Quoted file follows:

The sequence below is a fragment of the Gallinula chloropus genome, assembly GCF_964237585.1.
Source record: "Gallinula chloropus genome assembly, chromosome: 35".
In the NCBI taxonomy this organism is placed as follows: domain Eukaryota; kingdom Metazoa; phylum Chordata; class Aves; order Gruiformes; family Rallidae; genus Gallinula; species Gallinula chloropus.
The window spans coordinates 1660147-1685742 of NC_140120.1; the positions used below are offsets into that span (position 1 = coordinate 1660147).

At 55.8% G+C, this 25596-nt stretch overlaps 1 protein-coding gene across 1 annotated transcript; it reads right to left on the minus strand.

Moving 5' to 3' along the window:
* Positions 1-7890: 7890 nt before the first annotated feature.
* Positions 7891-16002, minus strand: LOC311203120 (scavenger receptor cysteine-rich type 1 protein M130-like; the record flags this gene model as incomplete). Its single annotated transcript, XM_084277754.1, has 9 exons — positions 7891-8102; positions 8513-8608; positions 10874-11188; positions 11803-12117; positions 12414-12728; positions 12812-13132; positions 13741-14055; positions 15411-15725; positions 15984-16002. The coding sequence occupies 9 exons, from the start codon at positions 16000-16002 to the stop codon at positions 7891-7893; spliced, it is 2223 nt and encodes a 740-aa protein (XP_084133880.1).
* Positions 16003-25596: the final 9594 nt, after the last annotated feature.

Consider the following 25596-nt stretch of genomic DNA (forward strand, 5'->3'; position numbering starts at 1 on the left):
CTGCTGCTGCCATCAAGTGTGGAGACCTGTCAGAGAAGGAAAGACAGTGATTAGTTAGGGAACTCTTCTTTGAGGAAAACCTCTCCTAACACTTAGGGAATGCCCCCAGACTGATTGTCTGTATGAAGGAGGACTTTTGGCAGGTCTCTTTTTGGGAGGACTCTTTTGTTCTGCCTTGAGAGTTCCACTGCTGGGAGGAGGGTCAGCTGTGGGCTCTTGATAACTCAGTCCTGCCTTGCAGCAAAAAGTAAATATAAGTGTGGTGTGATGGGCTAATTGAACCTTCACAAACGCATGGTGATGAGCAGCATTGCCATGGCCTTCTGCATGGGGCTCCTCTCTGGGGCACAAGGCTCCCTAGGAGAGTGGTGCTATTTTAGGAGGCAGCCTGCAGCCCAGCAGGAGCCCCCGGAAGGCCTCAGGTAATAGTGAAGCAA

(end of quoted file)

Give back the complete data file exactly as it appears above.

The sequence below is a fragment of the Gallinula chloropus genome, assembly GCF_964237585.1.
Source record: "Gallinula chloropus genome assembly, chromosome: 35".
In the NCBI taxonomy this organism is placed as follows: domain Eukaryota; kingdom Metazoa; phylum Chordata; class Aves; order Gruiformes; family Rallidae; genus Gallinula; species Gallinula chloropus.
The window spans coordinates 1660147-1685742 of NC_140120.1; the positions used below are offsets into that span (position 1 = coordinate 1660147).

At 55.8% G+C, this 25596-nt stretch overlaps 1 protein-coding gene across 1 annotated transcript; it reads right to left on the minus strand.

Moving 5' to 3' along the window:
* Positions 1-7890: 7890 nt before the first annotated feature.
* Positions 7891-16002, minus strand: LOC311203120 (scavenger receptor cysteine-rich type 1 protein M130-like; the record flags this gene model as incomplete). Its single annotated transcript, XM_084277754.1, has 9 exons — positions 7891-8102; positions 8513-8608; positions 10874-11188; positions 11803-12117; positions 12414-12728; positions 12812-13132; positions 13741-14055; positions 15411-15725; positions 15984-16002. The coding sequence occupies 9 exons, from the start codon at positions 16000-16002 to the stop codon at positions 7891-7893; spliced, it is 2223 nt and encodes a 740-aa protein (XP_084133880.1).
* Positions 16003-25596: the final 9594 nt, after the last annotated feature.

Consider the following 25596-nt stretch of genomic DNA (forward strand, 5'->3'; position numbering starts at 1 on the left):
CTGCTGCTGCCATCAAGTGTGGAGACCTGTCAGAGAAGGAAAGACAGTGATTAGTTAGGGAACTCTTCTTTGAGGAAAACCTCTCCTAACACTTAGGGAATGCCCCCAGACTGATTGTCTGTATGAAGGAGGACTTTTGGCAGGTCTCTTTTTGGGAGGACTCTTTTGTTCTGCCTTGAGAGTTCCACTGCTGGGAGGAGGGTCAGCTGTGGGCTCTTGATAACTCAGTCCTGCCTTGCAGCAAAAAGTAAATATAAGTGTGGTGTGATGGGCTAATTGAACCTTCACAAACGCATGGTGATGAGCAGCATTGCCATGGCCTTCTGCATGGGGCTCCTCTCTGGGGCACAAGGCTCCCTAGGAGAGTGGTGCTATTTTAGGAGGCAGCCTGCAGCCCAGCAGGAGCCCCCGGAAGGCCTCAGGTAATAGTGAAGCAA